Homa Delvaray uses her visual voice to create narratives that are intricate, enigmatic, dynamic, challenging, and confrontational. Her narrative designs may start with a basic visual language and a single story but it ends up with highly sophisticated design solutions and narratives. Inspired not only by Iranian prose and poetry but also by miniature painting, lithography, metal work and carpet designs, she forms, joins, layers, twists, turns, stitches, and weaves elements of her designs and paints them with vibrant colors. Looking at any of Delvaray’s posters is like entering a story. Each illustration is a Pardeh8 waiting to be read. Yet there is no Pardeh Khan (narrator) to walk the viewer through the story and she does not make the reading any easier either. What makes her voice and narrative apart from others is her sensitivity and meticulous way of putting together complex ideas and elements with diverse visual histories and components and assigning new meanings to their new identities. She looks at the traditional visual elements as raw materials to work with and rejuvenates them by using them in contemporary contexts. Her narratives are highly personal and told from first person point of view yet they have a universal appeal since they describe shared human sensitivities and concerns. 

She explains:9 “I neither agree with those who are entirely against returning to tradition and leaning towards decorative art, or those who are making a business out of it. If someone considers herself a beneficiary of this tradition which has penetrated the core of life and manifested itself through time, with no doubt she can find a moderate route that is fond of the tradition, borrows from it, extracts her own personal aesthetics from it, corresponds to its time and then leaves it behind. The work that is the result of this procedure is no longer tradition, past heritage or else; it owns it and is not removed from it.  It is not generated out of nowhere and is not a lie. Through time it has not limited itself to form only and it is the Iranian spirit, which has reached this present moment. This is the reason that such work has an Iranian appearance and voice. If there is something that connects the body of my work together and is considered to be my style, it is ultimately my voice, which I hope that every so often my whisper has been loud enough to be heard by a few.”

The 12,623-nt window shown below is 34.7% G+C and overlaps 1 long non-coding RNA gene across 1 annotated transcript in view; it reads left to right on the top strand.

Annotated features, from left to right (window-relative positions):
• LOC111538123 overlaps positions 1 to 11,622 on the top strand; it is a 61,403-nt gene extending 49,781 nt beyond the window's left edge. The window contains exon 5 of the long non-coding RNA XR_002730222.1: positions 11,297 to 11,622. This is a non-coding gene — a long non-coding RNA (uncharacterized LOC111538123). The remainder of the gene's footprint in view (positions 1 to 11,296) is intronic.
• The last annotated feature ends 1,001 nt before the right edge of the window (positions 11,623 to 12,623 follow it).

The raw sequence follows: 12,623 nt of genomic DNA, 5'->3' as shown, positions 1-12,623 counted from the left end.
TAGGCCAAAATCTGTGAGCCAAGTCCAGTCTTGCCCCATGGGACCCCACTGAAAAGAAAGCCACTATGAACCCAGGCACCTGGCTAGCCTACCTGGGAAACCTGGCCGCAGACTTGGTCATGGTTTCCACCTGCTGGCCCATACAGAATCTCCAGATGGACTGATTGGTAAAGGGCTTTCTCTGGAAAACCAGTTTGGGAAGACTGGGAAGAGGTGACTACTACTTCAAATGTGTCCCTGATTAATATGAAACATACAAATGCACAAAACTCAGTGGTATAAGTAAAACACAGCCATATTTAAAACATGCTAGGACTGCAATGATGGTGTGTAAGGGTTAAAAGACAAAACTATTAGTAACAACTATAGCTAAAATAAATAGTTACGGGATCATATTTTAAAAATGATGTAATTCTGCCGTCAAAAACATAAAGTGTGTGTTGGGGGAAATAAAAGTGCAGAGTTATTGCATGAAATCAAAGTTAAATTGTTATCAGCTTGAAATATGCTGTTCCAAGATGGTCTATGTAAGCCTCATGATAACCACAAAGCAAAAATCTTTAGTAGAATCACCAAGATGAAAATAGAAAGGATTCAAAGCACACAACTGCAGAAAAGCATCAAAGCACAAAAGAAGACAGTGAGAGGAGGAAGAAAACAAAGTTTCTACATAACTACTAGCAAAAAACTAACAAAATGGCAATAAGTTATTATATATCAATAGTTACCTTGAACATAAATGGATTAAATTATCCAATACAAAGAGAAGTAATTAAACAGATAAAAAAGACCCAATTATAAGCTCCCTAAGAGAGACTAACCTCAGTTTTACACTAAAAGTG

In “Iranian World View” (Die Iranische Weltanschauung) poster Delvaray’s visual narrative depicts combat of heroes with enemies and evokes mythological images of Rustam and the White Demon (Rustam and Div-e Sefid) of Ferdowsi’s Shahnameh. Perhaps she is re-narrating and reminding the viewer of the never-ending battle of Iranians with ideological, cultural and social forces of evil that have been imposed on them continuously throughout the Iranian history. The figures and text are restrained in a small space (industrial pipe frame or a cave) and confined to their designated spaces and portray this situation. 

Delvaray’s visual voice possesses a poetic quality that is influenced by both traditional and contemporary Iranian poetry. Among the contemporary Iranian poets her visual narrative is close to the poetic narrative of Mehdi Akhavan Sales (1928-1990). In 1968, Akhavan Sales explained10 that he tries to graft the healthy, sound nerves and veins of the pure living language—which bring all its dynamic elements and its strong skeleton from the past—on to today’s blood, feelings and pulse (as far as he can succeed in such surgical mediation). It is for this reason that he employs everything from the past, which is acceptable and good to be developed; everything still useful, alive and active; the words, which are full of meaning, and have special intrinsic elegance. For this he depended on a thousand years of Persian literature. Delvaray also performs her “surgical mediation” through developing her special and highly ornamental and complex contemporary designs based on thousand of years of Iranian imagery.